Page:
In November 2009 the government introduced a Financial Services Bill to Parliament, which includes provision for collective actions in the financial services sector.

If the Bill is passed, it has the potential to transform the way in which parties can pursue complaints against banks and other financial institutions. Significantly, the Bill allows actions to be brought on an opt-out basis, subject to the court’s discretion, and also provides for the possibility (subject to Treasury regulations) of aggregate damages awards and cy-pres distributions. If implemented successfully, it is likely that these proposals will form a model for the introduction of collective actions in other fields beyond financial services.

In February 2010, draft court rules to govern collective actions were published by a working group set up by the Civil Justice Council (which included Herbert Smith partner Stephen Wisking). The aim was to provide a procedural framework for any new forms of collective action which might be introduced in particular sectors, including the new regime proposed under the Financial Services Bill. The rules will now be considered by the Civil Procedure Rule Committee and, subject to any proposed changes, will be put out for consultation.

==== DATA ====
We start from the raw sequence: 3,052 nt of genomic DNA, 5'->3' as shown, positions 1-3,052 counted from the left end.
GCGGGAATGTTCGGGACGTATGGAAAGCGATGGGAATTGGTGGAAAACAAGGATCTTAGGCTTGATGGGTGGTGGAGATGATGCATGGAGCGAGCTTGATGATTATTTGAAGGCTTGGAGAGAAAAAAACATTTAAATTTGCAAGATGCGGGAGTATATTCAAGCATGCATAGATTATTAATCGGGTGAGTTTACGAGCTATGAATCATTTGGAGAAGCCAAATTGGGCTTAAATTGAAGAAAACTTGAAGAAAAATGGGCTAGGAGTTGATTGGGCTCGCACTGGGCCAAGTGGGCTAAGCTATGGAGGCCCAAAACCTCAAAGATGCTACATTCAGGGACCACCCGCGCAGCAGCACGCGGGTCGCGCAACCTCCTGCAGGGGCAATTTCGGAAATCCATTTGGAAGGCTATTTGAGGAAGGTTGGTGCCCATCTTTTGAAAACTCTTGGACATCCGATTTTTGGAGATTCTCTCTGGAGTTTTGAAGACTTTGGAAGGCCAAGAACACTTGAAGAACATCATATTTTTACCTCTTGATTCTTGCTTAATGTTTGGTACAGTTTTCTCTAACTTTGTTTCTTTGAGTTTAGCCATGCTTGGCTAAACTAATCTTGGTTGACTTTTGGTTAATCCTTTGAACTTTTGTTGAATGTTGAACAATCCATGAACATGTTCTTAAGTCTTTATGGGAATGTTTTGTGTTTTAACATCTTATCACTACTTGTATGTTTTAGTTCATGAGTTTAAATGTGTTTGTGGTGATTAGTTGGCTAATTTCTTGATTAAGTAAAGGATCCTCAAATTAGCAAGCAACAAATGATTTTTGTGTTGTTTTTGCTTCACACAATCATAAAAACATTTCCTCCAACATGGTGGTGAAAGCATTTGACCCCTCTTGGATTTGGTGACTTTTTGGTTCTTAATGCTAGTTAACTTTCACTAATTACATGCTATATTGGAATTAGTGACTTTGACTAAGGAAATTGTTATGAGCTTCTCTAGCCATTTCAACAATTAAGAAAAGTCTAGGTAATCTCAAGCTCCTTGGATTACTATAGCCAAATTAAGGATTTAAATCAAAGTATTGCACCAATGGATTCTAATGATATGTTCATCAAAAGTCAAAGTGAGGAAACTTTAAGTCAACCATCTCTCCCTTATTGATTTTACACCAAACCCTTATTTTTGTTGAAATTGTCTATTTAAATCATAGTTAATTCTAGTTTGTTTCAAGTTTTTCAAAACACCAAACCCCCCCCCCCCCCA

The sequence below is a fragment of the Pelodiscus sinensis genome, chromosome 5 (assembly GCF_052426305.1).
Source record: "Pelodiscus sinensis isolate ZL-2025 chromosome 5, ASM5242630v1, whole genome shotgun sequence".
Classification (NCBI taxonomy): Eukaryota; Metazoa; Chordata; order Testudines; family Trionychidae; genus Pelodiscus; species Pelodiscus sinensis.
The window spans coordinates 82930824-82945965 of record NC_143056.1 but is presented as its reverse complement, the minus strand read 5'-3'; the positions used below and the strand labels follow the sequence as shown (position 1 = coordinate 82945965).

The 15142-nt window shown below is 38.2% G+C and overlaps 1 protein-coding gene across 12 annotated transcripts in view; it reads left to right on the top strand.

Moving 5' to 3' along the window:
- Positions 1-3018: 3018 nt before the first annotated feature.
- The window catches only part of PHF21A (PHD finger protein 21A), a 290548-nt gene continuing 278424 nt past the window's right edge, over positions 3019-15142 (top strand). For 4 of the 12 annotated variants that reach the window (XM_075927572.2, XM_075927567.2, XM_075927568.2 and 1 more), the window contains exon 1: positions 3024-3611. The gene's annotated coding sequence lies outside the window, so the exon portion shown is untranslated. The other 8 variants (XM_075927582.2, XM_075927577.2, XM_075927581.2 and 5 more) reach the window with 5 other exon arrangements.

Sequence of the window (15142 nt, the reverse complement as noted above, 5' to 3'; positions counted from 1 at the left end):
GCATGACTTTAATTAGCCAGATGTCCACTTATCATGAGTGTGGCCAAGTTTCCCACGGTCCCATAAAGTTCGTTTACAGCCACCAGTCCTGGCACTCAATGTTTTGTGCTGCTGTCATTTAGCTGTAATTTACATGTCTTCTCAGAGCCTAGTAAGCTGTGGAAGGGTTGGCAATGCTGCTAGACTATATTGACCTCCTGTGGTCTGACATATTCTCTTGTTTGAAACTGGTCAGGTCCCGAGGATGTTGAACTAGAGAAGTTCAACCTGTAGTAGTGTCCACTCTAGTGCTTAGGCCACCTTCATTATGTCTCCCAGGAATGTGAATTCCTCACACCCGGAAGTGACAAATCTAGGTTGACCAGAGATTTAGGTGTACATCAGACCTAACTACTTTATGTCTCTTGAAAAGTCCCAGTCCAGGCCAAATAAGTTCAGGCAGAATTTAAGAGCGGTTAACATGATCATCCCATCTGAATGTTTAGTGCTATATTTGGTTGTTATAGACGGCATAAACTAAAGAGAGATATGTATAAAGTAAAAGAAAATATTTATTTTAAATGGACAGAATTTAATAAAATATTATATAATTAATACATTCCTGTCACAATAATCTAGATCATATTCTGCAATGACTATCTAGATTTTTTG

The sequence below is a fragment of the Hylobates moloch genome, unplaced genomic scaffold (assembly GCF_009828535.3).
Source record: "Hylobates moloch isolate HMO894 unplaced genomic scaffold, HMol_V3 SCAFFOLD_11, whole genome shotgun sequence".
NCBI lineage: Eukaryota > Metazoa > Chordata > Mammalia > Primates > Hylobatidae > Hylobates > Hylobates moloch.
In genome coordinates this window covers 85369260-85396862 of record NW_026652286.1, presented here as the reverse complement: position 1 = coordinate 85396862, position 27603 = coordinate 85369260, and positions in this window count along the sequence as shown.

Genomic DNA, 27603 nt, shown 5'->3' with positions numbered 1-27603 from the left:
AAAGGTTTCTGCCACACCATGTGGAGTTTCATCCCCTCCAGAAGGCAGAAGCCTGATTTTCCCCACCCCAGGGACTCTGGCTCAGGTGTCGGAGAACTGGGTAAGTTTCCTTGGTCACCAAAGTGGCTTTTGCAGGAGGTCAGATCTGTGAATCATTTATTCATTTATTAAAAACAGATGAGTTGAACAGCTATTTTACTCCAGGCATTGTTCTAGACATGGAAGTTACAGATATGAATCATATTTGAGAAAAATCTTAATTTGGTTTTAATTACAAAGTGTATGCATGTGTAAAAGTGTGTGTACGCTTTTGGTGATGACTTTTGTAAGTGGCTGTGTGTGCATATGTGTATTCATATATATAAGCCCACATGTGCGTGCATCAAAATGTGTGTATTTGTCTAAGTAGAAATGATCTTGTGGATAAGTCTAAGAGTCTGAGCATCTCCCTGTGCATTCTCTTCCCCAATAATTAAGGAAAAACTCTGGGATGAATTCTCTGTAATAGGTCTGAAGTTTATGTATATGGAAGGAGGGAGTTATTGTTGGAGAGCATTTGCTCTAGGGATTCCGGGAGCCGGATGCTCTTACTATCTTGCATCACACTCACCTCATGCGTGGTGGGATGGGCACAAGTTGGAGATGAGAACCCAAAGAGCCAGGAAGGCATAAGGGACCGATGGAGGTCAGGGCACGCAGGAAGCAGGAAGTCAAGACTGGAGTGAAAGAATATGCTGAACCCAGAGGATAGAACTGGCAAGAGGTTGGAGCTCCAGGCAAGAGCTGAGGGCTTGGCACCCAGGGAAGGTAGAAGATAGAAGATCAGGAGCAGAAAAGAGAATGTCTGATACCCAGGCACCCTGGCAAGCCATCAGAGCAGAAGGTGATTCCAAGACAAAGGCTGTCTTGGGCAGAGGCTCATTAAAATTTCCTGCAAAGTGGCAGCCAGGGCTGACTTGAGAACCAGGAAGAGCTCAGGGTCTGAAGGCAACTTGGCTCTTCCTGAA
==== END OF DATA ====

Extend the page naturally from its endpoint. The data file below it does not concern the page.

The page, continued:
Key points of interest include:

  • The court will act as gatekeeper in determining which actions may be brought collectively. In doing so, it must be satisfied that collective proceedings are the most appropriate means for the fair and efficient resolution of the common issues.
  • Claims will not have to satisfy a preliminary merits test to be certified as appropriate for collective proceedings, but the respondent can apply for summary judgment or strike-out at the application stage. The court may also have regard to the merits as part of its overall assessment.
  • The court will have a wide discretion as to whether an action can be brought on an “opt-in” or “opt-out” basis and as to who will act as class representative to bring the action on behalf of the class.
  • In considering whether to approve the class representative, the court must be satisfied that the applicant will be able to pay the defendant’s recoverable costs. The class representative may also be ordered to provide security for the defendant’s costs.